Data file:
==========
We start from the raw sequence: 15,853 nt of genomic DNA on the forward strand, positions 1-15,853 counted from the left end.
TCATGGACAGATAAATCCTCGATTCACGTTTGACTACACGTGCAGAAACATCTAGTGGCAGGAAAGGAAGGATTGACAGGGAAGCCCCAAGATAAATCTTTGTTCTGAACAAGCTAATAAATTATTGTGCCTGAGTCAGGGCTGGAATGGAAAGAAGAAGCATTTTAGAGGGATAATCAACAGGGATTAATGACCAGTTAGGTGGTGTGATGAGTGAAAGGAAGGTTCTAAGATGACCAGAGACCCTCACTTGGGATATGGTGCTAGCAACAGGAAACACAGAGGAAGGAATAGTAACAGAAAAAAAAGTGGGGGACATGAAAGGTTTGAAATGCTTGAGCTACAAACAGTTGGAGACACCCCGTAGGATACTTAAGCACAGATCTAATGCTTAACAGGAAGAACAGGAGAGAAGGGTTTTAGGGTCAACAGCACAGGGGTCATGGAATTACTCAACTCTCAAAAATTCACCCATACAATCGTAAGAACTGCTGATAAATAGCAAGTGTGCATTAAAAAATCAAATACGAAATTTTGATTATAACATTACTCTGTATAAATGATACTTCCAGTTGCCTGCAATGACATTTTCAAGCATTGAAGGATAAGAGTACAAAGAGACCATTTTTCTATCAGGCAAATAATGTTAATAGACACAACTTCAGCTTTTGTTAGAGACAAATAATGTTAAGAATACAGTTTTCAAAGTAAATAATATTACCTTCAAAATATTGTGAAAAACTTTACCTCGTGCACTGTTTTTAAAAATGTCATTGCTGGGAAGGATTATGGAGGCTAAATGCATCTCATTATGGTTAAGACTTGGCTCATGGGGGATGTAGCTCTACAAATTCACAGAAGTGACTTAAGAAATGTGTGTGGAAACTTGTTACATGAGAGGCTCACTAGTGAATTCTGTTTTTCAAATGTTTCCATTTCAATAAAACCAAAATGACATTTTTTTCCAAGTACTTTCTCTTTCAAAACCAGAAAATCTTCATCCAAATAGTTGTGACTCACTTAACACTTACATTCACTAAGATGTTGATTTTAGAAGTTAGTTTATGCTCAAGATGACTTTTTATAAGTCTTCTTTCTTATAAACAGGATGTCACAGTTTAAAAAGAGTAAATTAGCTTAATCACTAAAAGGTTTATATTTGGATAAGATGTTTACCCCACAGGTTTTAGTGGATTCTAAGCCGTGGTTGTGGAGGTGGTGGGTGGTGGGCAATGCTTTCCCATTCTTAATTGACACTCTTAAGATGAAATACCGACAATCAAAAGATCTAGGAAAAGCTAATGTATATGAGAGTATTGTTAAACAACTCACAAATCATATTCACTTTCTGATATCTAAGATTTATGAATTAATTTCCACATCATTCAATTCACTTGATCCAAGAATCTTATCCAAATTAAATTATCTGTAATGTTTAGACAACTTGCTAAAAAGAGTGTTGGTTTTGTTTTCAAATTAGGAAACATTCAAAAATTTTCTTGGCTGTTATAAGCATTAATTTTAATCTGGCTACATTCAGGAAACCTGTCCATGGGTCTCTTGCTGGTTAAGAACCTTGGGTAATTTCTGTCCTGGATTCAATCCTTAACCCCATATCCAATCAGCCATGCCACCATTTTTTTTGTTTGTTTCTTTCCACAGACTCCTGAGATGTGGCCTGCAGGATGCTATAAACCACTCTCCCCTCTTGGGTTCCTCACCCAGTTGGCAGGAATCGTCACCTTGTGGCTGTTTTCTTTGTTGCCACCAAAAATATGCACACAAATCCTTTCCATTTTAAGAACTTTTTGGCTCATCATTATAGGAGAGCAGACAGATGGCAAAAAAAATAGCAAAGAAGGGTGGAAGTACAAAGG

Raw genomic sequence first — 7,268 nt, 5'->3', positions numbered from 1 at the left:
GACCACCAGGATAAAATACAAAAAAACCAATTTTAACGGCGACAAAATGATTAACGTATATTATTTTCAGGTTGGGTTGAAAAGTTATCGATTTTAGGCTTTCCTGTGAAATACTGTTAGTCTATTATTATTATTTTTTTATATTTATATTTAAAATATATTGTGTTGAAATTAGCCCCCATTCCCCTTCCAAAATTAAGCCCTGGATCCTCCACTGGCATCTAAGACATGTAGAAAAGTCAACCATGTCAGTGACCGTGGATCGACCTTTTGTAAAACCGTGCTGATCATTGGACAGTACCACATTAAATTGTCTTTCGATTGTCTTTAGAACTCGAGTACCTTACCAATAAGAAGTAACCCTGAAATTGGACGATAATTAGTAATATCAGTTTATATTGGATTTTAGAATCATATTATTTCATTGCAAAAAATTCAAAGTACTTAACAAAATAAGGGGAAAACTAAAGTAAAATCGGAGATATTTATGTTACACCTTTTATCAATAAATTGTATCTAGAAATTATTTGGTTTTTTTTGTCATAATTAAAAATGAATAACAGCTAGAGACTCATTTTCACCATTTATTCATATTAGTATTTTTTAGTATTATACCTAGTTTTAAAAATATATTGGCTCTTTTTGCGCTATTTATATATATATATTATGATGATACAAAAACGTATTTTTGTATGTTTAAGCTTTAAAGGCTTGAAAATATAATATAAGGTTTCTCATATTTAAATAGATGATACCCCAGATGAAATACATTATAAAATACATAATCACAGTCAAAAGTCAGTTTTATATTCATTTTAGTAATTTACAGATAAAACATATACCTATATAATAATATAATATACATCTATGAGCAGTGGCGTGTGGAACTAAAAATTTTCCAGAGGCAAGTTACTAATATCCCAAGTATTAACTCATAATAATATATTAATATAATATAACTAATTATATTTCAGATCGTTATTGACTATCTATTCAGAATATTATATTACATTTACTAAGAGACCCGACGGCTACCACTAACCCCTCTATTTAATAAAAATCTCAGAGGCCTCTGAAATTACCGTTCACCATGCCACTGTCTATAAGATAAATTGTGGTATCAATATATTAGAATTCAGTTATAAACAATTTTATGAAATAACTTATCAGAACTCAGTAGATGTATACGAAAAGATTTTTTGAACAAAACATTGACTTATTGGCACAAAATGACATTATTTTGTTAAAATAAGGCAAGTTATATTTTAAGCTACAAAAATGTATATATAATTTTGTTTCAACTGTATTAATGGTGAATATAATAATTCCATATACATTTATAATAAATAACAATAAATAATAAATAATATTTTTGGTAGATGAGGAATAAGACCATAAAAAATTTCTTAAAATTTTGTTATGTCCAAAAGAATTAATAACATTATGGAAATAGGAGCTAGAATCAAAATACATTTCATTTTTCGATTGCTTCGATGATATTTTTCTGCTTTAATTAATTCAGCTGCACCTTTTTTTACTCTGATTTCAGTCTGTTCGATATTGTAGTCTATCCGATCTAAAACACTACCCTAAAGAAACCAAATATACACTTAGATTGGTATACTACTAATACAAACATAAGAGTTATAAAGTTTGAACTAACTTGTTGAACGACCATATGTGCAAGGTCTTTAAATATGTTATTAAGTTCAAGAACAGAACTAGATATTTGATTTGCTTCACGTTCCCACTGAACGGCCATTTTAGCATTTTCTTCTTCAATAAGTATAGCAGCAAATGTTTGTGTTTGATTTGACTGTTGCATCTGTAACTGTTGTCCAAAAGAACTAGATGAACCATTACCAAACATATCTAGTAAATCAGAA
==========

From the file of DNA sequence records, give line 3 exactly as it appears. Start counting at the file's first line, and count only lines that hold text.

Raw genomic sequence first — 7,268 nt, 5'->3', positions numbered from 1 at the left: